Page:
In any tight economy, finding well-rounded employees is of major importance to many companies-and particularly smaller businesses such as speed shops that might be lean on staff but still need to satisfy customer demands.
And with automotive technology changing faster than the price of gas, businesses also need leaders who understand the latest industry advancements.
Automotive students who receive classroom knowledge paired with hands-on training are a step ahead of other potential employees. Businesses can count on them to not only know up-to-date vehicle repair and enhancement techniques, but also to understand the many intricacies of quality customer service.
Among the automotive schools providing this type of education is Ohio Technical College in Cleveland. Celebrating its 40th anniversary this year, OTC is a family-owned school dedicated to providing technical automotive training.
The school offers high-performance and racing classes, among others, and includes hands-on training in efforts such as building a race car in order to prepare students for real-world jobs in the racing and performance aftermarket.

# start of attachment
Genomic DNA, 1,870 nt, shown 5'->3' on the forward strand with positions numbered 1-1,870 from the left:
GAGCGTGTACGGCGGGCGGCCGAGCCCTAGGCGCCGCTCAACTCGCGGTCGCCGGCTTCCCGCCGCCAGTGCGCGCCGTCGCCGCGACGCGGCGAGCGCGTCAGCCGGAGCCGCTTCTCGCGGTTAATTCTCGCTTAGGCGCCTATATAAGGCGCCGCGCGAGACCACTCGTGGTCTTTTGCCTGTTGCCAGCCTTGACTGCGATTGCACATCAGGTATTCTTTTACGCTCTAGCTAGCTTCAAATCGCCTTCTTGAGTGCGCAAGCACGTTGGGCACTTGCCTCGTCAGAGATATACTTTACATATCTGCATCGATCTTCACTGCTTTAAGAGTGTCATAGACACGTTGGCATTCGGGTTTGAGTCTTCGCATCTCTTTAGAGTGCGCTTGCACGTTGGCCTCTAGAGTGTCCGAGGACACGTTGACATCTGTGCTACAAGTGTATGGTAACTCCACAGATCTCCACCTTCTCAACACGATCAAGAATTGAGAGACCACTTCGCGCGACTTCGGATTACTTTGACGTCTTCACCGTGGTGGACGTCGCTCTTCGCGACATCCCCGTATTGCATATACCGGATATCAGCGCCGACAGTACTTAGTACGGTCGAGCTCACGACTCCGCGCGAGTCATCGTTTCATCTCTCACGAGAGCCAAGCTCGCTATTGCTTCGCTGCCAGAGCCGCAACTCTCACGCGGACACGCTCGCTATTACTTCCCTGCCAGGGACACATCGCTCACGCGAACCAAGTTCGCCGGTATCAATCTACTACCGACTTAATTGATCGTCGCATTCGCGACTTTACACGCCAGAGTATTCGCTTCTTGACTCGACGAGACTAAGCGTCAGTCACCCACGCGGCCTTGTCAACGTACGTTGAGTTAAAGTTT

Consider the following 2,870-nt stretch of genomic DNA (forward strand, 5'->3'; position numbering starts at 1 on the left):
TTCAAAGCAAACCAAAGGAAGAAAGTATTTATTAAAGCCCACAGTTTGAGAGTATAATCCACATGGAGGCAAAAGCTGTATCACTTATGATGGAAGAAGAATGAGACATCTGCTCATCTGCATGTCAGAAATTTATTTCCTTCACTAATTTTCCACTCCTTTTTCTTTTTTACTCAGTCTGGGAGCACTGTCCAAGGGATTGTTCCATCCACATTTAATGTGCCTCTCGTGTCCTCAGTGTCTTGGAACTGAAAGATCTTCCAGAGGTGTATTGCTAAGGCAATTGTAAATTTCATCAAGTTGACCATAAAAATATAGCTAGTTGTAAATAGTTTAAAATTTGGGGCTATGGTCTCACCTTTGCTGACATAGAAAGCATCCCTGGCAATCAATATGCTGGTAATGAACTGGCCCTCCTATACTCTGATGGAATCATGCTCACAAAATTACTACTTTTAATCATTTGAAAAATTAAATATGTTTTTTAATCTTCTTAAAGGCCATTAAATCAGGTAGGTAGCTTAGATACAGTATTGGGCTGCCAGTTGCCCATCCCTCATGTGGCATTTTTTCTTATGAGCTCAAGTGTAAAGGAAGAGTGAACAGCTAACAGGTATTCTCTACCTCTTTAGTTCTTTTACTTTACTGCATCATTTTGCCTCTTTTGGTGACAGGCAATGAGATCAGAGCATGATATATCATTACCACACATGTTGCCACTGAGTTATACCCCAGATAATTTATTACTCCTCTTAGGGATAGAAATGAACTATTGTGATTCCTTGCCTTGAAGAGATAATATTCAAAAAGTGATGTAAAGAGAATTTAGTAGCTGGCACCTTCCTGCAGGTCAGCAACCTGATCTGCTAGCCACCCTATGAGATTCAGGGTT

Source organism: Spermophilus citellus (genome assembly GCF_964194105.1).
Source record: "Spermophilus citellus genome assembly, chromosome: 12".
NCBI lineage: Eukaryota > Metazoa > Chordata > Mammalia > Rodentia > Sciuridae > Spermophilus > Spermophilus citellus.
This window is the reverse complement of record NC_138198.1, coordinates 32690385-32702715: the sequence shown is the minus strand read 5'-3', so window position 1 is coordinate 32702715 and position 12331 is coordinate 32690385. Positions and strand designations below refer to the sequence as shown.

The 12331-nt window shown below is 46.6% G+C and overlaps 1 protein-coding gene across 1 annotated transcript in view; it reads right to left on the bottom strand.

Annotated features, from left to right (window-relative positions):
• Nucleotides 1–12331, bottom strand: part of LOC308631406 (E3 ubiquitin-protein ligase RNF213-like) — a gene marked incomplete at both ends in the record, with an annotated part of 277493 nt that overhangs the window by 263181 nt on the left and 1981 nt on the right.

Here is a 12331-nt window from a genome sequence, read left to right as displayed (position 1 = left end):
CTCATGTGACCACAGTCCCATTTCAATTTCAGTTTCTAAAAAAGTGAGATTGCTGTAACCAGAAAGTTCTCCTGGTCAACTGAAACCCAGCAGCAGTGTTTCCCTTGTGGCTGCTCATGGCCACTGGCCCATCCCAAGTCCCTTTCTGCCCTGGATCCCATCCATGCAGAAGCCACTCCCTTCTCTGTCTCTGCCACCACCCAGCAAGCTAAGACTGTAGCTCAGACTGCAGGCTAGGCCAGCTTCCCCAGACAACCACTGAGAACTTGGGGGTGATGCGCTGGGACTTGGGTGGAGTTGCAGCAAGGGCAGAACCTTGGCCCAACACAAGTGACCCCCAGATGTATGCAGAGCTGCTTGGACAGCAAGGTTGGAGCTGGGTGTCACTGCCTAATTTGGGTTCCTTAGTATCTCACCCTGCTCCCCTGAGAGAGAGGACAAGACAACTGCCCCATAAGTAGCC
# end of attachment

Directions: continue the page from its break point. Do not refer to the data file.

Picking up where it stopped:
Variety of Offerings
Drawing students from all over the country, OTC is an Accrediting Commission of Career Schools and Colleges of Technology (ACCSCT) college that allows students to choose from more than 20 technician trainingprograms in Automotive, Diesel, Auto-Diesel, Collision Repair, Classic Car Restoration and PowerSport Technology, as well as specialization in High-Performance and Racing, BMW, Alternative Fuel Vehicles, Custom Paint and Graphics, CDL Truck Driver Training, Power Generator Systems and Welding.
Students at OTC not only get in-depth training in specialized areas, but also an overall automotive education during the school’s 18-month program.
OTC opened in 1969 as the Ohio Diesel Mechanics School, conducting six-week diesel training courses in Cleveland’s warehouse district. Founded by Julius Brenner, the school experienced the first of its many growth spurts in 1971 as the demand for diesel tech training grew rapidly, and students soon moved into a larger facility to accommodate proper equipment.
Since the early ’70s, the school hasn’t stopped expanding, changing its name several times-first to the Ohio Diesel Technical Institute, then to Ohio Auto/Diesel Technical Institute and the Ohio Auto Diesel Technical College-before deciding on Ohio Technical College in September 1997 to reflect its mission to provide premier technical training in the world of modern mechanics.
It has since transformed from a single, second-floor building location to an 800,000-square-foot campus in two Ohio cities.